Moves to games consoles
In 2013 I wrote the concluding chapter for Experiential Learning in Virtual Worlds (edited by me and Greg Withnail). I predicted what would happen in the development of virtual worlds over the following five years. I made six different predictions. The best I did was I got one of them half-right. The rest were almost entirely wrong.
This year, I’m developing a course on Educational Futures in which I’m looking at what makes an effective, or a poor, prediction. Rather than make someone else look like an idiot, I’m looking at the predictions I made. The idea is for students to look at the text and work out how I got it so badly wrong in most of the cases.
The following is not entirely the text from the book, but I’ve only tweaked it so it will work on its own rather than as part of a concluding chapter. I’ve also added a prescience factor at the end, to sum up how well I did.
Move to games consoles. A move in the other direction, to more sophisticated technologies, is the repositioning of virtual worlds to run on games consoles such as the Playstation 3, or the Xbox 360. Games consoles have very sophisticated graphics processors, and the quality of the rendering of games is much higher than is available using most PCs. Many Massive Multiplayer Online Games are already available on games consoles, and shared virtual worlds such as Minecraft, previously running on PCs have made the transition to this technology. In the Minecraft case this has proved immensely popular[i]. The advantages of running virtual worlds on games consoles is due not to just the more sophisticated graphics available, but also the control devices. Many people find games controllers a more intuitive mechanism to control the movement of an avatar than keys on a keyboard. However, text chat and a drag and drop functionality are less well integrated.
The next generation of games controllers offer even more interactivity as they allow detect physical interaction by the users, through the use of cameras and motion detectors. Devices such as the Xbox 360 Kinect controller have already been used to animate avatars. There are two ways in which this can be done, either avatars can be animated inworld through physical actions triggering pre-set animations, (for example, the act of raising your hand triggers a hand-raising animation) or, as in the work of Fumi Iseki and a team at Tokyo University[ii], the animations are used to animate avatars in realtime, but in a local viewer only. Because avatars are animated inworld using preloaded animation files, there is no way with current technology to map motion capture to inworld movements of avatars in realtime.
This opens up the potential to a new, closer relationship between user and avatar. As Jelena Guga notes[iii], this will be the next step change in the developing degrees of immersion that have been enabled by the changes in technology. Although the sense of immersion may be increased, requiring the user to be physically active may also, simultaneously, make the user more aware of their physical body while interacting inworld, so their sense of embodiment may actually be reduced. The individual experience of virtual worlds varies enormously, and a likely discovery will be that whether physical operation of an avatar increases or reduces the sense of engagement inworld will be different depending on the person. Another consideration is that a one-to-one correspondence between physical action and resulting motion of the avatar is, as Stelarc points out,[iv] possibly the least interesting way in which to use motion recognition to animate avatars. In his performances, Stelarc uses his body to create inworld performances, but his gestures cause his avatar to fly, float, operate cyborg attachments and so on.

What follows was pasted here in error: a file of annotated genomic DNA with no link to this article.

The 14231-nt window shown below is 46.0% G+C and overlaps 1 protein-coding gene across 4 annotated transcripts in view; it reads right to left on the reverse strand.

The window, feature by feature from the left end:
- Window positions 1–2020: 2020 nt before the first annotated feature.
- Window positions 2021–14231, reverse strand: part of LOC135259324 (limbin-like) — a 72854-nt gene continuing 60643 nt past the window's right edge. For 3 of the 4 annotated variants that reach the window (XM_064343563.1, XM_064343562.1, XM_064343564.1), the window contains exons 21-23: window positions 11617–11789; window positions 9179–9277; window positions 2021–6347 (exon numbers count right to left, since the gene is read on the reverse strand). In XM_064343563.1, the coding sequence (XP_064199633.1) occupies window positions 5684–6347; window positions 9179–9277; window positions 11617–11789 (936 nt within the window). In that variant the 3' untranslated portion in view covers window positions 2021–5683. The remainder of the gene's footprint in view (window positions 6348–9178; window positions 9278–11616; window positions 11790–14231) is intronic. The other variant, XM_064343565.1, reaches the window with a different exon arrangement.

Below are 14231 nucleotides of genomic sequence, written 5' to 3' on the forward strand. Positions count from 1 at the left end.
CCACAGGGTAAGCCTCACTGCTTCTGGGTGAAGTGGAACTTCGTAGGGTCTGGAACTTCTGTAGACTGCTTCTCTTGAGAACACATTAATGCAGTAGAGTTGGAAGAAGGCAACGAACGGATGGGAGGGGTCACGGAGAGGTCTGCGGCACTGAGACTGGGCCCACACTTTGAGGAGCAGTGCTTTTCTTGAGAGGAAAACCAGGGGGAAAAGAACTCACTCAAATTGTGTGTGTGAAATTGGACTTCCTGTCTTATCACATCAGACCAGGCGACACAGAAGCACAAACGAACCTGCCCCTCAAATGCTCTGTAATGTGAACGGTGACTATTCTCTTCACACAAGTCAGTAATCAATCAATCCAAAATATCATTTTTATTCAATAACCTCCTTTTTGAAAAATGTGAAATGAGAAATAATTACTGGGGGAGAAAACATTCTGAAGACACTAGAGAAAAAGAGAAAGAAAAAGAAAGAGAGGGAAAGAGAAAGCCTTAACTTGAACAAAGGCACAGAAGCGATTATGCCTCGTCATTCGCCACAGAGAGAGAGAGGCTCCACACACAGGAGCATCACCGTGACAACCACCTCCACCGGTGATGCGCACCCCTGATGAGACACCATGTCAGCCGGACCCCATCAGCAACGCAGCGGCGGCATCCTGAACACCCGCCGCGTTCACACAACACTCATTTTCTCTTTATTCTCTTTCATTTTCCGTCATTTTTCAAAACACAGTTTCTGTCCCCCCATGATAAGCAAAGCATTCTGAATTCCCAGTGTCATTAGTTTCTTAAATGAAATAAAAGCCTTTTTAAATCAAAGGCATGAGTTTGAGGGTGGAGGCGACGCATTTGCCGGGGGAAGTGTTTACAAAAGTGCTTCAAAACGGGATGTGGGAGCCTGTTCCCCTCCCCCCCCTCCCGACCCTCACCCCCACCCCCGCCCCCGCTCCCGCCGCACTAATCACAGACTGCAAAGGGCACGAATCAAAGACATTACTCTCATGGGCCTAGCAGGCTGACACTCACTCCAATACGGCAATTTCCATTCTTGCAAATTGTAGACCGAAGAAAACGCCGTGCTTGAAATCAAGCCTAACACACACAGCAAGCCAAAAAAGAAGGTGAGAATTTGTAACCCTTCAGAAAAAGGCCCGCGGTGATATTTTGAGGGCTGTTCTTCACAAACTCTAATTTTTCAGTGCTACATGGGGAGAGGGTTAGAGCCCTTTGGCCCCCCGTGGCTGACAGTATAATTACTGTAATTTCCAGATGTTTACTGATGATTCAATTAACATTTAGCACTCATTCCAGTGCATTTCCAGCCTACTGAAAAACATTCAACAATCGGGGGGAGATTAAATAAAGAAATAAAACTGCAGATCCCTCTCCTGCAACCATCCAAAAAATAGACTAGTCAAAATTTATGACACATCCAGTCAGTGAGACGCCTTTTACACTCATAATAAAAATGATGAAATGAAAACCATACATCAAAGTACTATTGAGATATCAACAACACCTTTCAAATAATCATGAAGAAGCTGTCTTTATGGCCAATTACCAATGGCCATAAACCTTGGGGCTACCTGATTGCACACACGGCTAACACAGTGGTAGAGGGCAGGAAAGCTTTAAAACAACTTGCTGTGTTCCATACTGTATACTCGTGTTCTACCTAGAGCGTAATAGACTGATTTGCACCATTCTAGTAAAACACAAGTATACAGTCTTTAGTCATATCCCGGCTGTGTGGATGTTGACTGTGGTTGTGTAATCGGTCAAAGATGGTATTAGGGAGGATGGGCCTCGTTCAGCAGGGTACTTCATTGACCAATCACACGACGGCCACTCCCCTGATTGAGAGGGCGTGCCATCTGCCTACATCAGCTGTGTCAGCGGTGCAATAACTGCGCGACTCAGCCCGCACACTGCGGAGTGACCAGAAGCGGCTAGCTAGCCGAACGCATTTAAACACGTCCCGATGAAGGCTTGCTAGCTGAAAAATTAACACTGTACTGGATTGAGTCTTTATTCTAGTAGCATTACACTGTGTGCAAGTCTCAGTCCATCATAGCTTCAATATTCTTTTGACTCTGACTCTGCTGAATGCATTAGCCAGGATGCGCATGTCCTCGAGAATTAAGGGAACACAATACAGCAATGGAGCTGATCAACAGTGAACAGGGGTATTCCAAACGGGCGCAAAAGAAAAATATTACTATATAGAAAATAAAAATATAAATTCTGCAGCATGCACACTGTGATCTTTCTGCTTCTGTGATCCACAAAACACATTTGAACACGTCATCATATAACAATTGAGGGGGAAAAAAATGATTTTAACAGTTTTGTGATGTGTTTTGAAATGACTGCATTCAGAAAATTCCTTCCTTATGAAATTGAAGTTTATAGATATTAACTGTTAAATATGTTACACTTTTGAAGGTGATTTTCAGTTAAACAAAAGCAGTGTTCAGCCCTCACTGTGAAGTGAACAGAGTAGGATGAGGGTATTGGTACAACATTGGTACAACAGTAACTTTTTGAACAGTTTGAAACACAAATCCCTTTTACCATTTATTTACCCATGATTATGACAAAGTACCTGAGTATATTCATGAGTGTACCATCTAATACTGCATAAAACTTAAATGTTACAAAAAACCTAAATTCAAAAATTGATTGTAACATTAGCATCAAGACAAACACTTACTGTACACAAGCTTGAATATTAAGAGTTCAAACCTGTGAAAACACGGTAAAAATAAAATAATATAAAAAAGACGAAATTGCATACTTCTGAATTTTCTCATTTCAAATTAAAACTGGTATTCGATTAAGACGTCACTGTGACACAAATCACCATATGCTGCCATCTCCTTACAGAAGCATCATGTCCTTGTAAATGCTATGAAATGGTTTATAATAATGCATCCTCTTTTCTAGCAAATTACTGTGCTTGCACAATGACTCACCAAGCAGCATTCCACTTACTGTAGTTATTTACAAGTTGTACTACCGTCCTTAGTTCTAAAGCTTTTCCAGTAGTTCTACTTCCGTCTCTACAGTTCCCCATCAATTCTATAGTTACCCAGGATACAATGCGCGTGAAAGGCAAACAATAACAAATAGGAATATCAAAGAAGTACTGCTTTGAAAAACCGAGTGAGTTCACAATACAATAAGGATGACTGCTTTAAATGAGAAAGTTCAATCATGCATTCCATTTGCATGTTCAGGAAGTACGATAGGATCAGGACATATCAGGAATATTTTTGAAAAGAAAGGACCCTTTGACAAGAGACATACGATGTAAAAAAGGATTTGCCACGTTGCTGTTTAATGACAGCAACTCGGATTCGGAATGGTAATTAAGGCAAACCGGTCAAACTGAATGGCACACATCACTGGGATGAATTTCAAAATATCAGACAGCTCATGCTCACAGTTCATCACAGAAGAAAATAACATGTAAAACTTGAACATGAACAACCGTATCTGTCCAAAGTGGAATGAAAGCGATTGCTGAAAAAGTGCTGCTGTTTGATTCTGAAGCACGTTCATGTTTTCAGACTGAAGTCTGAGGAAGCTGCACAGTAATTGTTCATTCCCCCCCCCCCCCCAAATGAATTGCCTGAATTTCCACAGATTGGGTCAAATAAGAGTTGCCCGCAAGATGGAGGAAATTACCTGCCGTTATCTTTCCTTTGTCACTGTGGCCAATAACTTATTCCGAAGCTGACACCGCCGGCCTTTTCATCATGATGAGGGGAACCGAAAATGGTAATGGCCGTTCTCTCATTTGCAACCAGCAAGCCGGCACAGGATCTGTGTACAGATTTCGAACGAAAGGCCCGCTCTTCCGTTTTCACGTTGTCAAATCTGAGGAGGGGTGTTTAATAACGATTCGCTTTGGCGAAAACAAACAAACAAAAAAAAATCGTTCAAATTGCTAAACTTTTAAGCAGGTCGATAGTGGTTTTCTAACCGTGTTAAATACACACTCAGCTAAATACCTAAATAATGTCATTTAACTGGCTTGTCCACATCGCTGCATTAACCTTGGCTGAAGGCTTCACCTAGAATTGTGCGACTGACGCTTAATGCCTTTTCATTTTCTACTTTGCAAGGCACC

From a learning point of view, a move to games consoles could have advantages and disadvantages. The move would overcome some of the objections to virtual worlds with regard to the low resolution graphics, and technical issues such as slow rendering times and lag, however, they could marginalise activity even further, since few computer suites in universities have games consoles, and it cannot be guaranteed that all users will have access to them. Developing motion controlled interfaces would address some of the issues that some users find; that operating within a virtual world is too sedentary an experience. Offering the opportunity to operate avatars through physical motion may appeal to these users, though indications are that these users actually find the virtual nature of these experiences intrinsically problematic, equating the virtual with inauthentic. However, the use of a motion recognition system will have interesting opportunities for performance.
[i] M. Hawkins, ‘‘Minecraft‘ on Xbox Live a smash success, MSNBC, May 12th, 2012http://www.ingame.msnbc.msn.com/technology/ingame/minecraft–xbox–live–smash–success-766955,
[ii] Second Lie, ‘Kinect Hack Brings Real Time Animation To Second Life’, November 2011http://second-lie.blogspot.co.uk/2011/11/kinect-hack-brings-real-time-animation.html,
[iii] J. Guga, ‘Redefining Embodiment through Hyperterminality’, Virtual Futures 2.0, University of Warwick, 18th – 19th June, 2011.
[iv] Stelarc, Keynote, From Black Box to Second Life: Theatre and Performance in Virtual Worlds, University of Hull, Scarborough, May 20th, 2011
Prescience Factor 4/10. The only thing I nailed here was that consoles would become more of a platform for interacting in a social world way. Lots of RPGs now allow users to build spaces in a shared virtual environment, and not necessarily in service of the game directly, but just to settle a permanent online 3D space. The flexibility of the spaces and avatar interactions in games like, for example, Conan Exiles or Fortnite Creative is more limited than a full social virtual world, but you could potentially create a home and then invite someone round for a chat.